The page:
world traveler
    clown tom bolton

photos and stories of Tom's adventures in Mexico and Central America
...mexico city...

These next 3 photos are from Mexico City. I started here on a trip down through Belize, Guatemala and Honduras in 1993. Mexico city is huge and I had problems with my asthma due to the foul air, which gets trapped in this valley setting. The prices were very high throughout Mexico, this being a couple of years before the peso melted down again. I spent a lot of time hanging out on the Zocolo or central plaza just watching people. Seemed like it would be the place to do a show but I had no props myself and don't think I ever saw any performances there other than a mariachi band. There was a big park and a small pedestrian zone in the business district where I did see some clowns, comedians and balloon figure twisters.

Unfortunately, most of the performers I saw were pretty bad, relying on aggressive, insulting humor, the clowns: loud, stupid and so gaudy that one could picture them in a Steven King novel. As a foreigner in the audience I was likely to be greeted with comments like "hey gringo, your mother fucks dogs" and the audience would roar with laughter. I experienced this racism later in Ecuador as well. I mostly found people all over Latin America to be friendly and happy to chat with me yet their sense of humor tends to paint foreigners as "ugly Americans" only deserving of scorn, which was often exploited by bad street performers. And this was BEFORE that prick Bush stole his way into the white house.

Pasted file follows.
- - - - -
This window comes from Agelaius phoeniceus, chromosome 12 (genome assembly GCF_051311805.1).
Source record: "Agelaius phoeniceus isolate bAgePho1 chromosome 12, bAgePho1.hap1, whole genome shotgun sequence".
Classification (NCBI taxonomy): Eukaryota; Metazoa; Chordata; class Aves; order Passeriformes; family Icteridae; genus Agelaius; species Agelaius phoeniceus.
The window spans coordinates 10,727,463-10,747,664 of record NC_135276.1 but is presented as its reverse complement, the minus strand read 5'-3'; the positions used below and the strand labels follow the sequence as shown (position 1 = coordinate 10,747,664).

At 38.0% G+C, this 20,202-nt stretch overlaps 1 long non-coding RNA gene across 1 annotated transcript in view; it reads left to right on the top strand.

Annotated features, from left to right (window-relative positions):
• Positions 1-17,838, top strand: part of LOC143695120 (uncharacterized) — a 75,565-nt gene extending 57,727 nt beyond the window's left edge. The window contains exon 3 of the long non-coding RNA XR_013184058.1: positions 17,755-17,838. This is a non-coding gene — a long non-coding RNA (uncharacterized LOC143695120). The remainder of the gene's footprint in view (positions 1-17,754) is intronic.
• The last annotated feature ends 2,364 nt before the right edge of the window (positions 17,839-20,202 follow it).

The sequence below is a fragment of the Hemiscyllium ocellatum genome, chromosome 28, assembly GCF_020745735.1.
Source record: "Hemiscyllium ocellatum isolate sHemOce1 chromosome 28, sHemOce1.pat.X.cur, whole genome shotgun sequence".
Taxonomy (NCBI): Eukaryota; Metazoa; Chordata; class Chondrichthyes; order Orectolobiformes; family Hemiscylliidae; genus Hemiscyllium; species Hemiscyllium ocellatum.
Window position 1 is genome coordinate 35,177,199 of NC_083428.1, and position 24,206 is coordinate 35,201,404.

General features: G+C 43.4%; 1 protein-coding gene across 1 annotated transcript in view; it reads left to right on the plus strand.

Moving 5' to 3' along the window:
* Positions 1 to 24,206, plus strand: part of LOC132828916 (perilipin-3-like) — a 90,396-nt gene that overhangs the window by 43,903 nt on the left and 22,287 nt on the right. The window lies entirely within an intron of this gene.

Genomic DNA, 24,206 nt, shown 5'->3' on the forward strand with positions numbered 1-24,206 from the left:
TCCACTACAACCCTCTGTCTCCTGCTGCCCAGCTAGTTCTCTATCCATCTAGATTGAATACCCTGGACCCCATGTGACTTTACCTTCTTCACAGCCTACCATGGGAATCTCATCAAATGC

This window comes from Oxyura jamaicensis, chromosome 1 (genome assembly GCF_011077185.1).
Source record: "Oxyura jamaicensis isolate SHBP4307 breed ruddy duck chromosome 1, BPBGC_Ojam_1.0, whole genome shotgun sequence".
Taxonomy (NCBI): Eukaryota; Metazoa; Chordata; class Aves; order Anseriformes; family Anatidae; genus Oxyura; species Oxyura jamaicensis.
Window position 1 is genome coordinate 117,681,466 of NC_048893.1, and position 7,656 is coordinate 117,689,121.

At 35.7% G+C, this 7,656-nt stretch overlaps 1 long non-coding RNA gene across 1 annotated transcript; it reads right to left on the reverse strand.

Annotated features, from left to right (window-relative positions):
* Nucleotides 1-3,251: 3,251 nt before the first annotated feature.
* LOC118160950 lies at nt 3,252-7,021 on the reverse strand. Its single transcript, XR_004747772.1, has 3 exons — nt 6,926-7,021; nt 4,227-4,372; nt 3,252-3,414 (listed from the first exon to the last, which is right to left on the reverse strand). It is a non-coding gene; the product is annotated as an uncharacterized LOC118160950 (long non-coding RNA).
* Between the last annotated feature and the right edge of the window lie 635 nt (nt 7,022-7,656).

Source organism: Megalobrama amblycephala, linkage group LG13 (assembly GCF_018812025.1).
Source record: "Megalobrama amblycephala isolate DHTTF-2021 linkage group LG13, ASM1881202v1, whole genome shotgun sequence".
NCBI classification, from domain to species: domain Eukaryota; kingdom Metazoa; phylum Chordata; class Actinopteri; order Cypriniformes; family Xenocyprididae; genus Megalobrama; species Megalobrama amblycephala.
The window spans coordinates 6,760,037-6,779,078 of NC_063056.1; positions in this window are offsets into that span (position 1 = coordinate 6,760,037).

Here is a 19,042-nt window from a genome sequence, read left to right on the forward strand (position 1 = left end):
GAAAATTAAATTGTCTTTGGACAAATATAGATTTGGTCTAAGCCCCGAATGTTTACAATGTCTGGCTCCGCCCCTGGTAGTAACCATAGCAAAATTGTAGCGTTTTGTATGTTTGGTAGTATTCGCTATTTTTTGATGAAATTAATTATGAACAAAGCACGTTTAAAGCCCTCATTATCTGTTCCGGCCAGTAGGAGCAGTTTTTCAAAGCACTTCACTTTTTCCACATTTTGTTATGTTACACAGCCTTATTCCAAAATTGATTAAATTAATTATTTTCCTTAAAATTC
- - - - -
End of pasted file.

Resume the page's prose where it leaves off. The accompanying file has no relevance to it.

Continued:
mexico city central america

The central plaza in Mexico City. My paternal grandparents lived in the city for 40 years and occasionally I heard some story of it from my father. It was funny for me to think of this as a place where they had often walked through 50 years before. My grandfather had been an important man here as the head representative of Ingersoll mining equipment and the Imperial Potentate of the Shriners in Mexico. He had contact to dictators and heads of industry throughout Latin America. The legacy of the privileged few exploiting the resources and poor people in these lands has not improved much and my grandpa was part of the system. He died in 1974, so I never got to have any hard discussions with him about his role in such matters but he was a great inspiration to me to travel the world.